I love you, Dr Lecter, but I’ll be damned if I want your fatherly respect. Again, there was little chemistry or sense of relationship between Thor and Dr Odin, here.
This film is awful. The acting is without depth or care, the plot as flat as characters. Visually-stunning, flashy, with some brilliant action scenes. But this deserves to be seen so that it can get the hate it deserves.
Image Credit: WikiCommons (source)
Northwell Health CEO Michael Dowling has an important favor to ask of the American people.
- Michael Dowling is president and CEO of Northwell Health, the largest health care system in New York state. In this PSA, speaking as someone whose company has seen more COVID-19 patients than any other in the country, Dowling implores Americans to wear masks—not only for their own health, but for the health of those around them.
- The CDC reports that there have been close to 7.9 million cases of coronavirus reported in the United States since January. Around 216,000 people have died from the virus so far with hundreds more added to the tally every day. Several labs around the world are working on solutions, but there is currently no vaccine for COVID-19.
- The most basic thing that everyone can do to help slow the spread is to practice social distancing, wash your hands, and to wear a mask. The CDC recommends that everyone ages two and up wear a mask that is two or more layers of material and that covers the nose, mouth, and chin. Gaiters and face shields have been shown to be less effective at blocking droplets. Homemade face coverings are acceptable, but wearers should make sure they are constructed out of the proper materials and that they are washed between uses. Wearing a mask is the most important thing you can do to save lives in your community.
Two massive clouds of dust in orbit around the Earth have been discussed for years and finally proven to exist.
- Hungarian astronomers have proven the existence of two "pseudo-satellites" in orbit around the earth.
- These dust clouds were first discovered in the sixties, but are so difficult to spot that scientists have debated their existence since then.
- The findings may be used to decide where to put satellites in the future and will have to be considered when interplanetary space missions are undertaken.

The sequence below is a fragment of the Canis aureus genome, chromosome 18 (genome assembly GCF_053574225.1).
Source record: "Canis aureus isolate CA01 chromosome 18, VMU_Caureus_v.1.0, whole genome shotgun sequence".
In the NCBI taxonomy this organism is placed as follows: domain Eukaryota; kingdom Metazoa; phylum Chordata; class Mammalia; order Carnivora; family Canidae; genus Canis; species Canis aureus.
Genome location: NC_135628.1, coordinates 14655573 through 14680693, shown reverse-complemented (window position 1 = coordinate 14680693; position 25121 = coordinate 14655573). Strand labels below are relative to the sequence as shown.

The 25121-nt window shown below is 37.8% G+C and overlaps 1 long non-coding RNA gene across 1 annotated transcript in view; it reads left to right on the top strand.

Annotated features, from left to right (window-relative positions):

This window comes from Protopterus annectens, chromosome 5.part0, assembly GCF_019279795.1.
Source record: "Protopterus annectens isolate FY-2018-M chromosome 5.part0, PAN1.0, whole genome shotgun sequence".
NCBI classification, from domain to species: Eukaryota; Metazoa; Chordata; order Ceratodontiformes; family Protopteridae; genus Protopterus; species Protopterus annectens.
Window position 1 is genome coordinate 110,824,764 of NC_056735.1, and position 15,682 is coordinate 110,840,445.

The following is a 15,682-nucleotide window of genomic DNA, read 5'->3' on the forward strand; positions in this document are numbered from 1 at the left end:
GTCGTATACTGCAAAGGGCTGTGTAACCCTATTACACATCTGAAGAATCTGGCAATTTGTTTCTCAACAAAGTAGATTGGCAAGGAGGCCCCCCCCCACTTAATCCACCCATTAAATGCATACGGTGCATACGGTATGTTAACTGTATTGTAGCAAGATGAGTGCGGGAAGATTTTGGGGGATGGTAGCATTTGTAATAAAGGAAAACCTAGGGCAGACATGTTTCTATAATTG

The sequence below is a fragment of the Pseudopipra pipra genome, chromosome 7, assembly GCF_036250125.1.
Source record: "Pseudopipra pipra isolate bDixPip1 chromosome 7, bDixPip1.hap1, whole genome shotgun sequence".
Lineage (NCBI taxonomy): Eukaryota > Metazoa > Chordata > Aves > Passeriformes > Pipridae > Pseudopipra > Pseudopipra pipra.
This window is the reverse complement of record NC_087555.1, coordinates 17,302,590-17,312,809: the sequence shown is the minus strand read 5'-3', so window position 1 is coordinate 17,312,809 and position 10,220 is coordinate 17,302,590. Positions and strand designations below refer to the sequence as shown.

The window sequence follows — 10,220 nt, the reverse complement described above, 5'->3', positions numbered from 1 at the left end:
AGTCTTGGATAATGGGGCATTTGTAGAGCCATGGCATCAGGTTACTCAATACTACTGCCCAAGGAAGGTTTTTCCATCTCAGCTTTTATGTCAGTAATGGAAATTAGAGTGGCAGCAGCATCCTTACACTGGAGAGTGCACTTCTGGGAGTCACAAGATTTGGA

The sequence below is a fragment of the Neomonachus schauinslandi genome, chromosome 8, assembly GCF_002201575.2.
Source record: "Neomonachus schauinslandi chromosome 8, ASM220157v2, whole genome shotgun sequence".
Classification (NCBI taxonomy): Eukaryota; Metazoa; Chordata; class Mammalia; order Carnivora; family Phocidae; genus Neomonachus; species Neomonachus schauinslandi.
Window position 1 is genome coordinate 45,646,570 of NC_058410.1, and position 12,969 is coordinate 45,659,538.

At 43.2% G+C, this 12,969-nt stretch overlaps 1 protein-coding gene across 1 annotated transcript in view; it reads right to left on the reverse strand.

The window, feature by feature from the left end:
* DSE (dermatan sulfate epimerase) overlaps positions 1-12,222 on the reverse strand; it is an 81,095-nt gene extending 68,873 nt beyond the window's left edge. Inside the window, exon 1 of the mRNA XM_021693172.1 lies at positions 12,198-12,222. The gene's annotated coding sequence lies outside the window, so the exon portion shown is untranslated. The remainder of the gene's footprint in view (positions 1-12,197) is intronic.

What are they?<img type="lazy-image" data-runner-src="https://assets.rebelmouse.io/eyJhbGciOiJIUzI1NiIsInR5cCI6IkpXVCJ9.eyJpbWFnZSI6Imh0dHBzOi8vYXNzZXRzLnJibC5tcy8xODgyMDA0NC9vcmlnaW4uanBnIiwiZXhwaXJlc19hdCI6MTYzNTM1ODc0Mn0.NH33LuauIo__sUBi4tvhwxDcsvhflDFD-Nhx9FjlSNk/img.jpg?width=1245&coordinates=148%2C0%2C149%2C0&height=700" id="cec96" class="rm-shortcode" data-rm-shortcode-id="acb78abe2ab46a17e419ad30906751d6" data-rm-shortcode-name="rebelmouse-image" />
Artist's impression of the Kordylewski cloud in the night sky (with its brightness greatly enhanced) at the time of the observations.
G. Horváth<p>The<a href="https://en.wikipedia.org/wiki/Kordylewski_cloud" target="_blank"> Kordylewski clouds</a> are two dust clouds first observed by Polish astronomer Kazimierz Kordylewski in 1961. They are situated at two of the <a href="https://www.space.com/30302-lagrange-points.html" target="_blank">Lagrange points</a> in Earth's orbit. These points are locations where the gravity of two objects, such as the Earth and the Moon or a planet and the Sun, equals the centripetal required to orbit the objects while staying in the same relative position. There are five of these spots between the Earth and Moon. The clouds rest at what are called points four and five, forming a triangle with the clouds and the Earth at the three corners.</p><p>The clouds are enormous, taking up the same space in the night sky as twenty lunar discs; covering an area of 45,000 miles. They are roughly 250,000 miles away, about the same distance from us as the Moon. They are entirely comprised of specks of dust which reflect the light of the sun so faintly most astronomers that looked for them were unable to see them at all. </p><p>The clouds themselves are probably ancient, but the model that the scientists created to learn about them suggests that the individual dust particles that comprise them can be blown away by solar wind and replaced by the dust from other cosmic sources like comet tails. This means that the clouds hardly move but are <a href="https://www.nationalgeographic.com/science/2018/11/news-earth-moon-dust-clouds-satellites-planets-space/" target="_blank">eternally changing</a>. </p>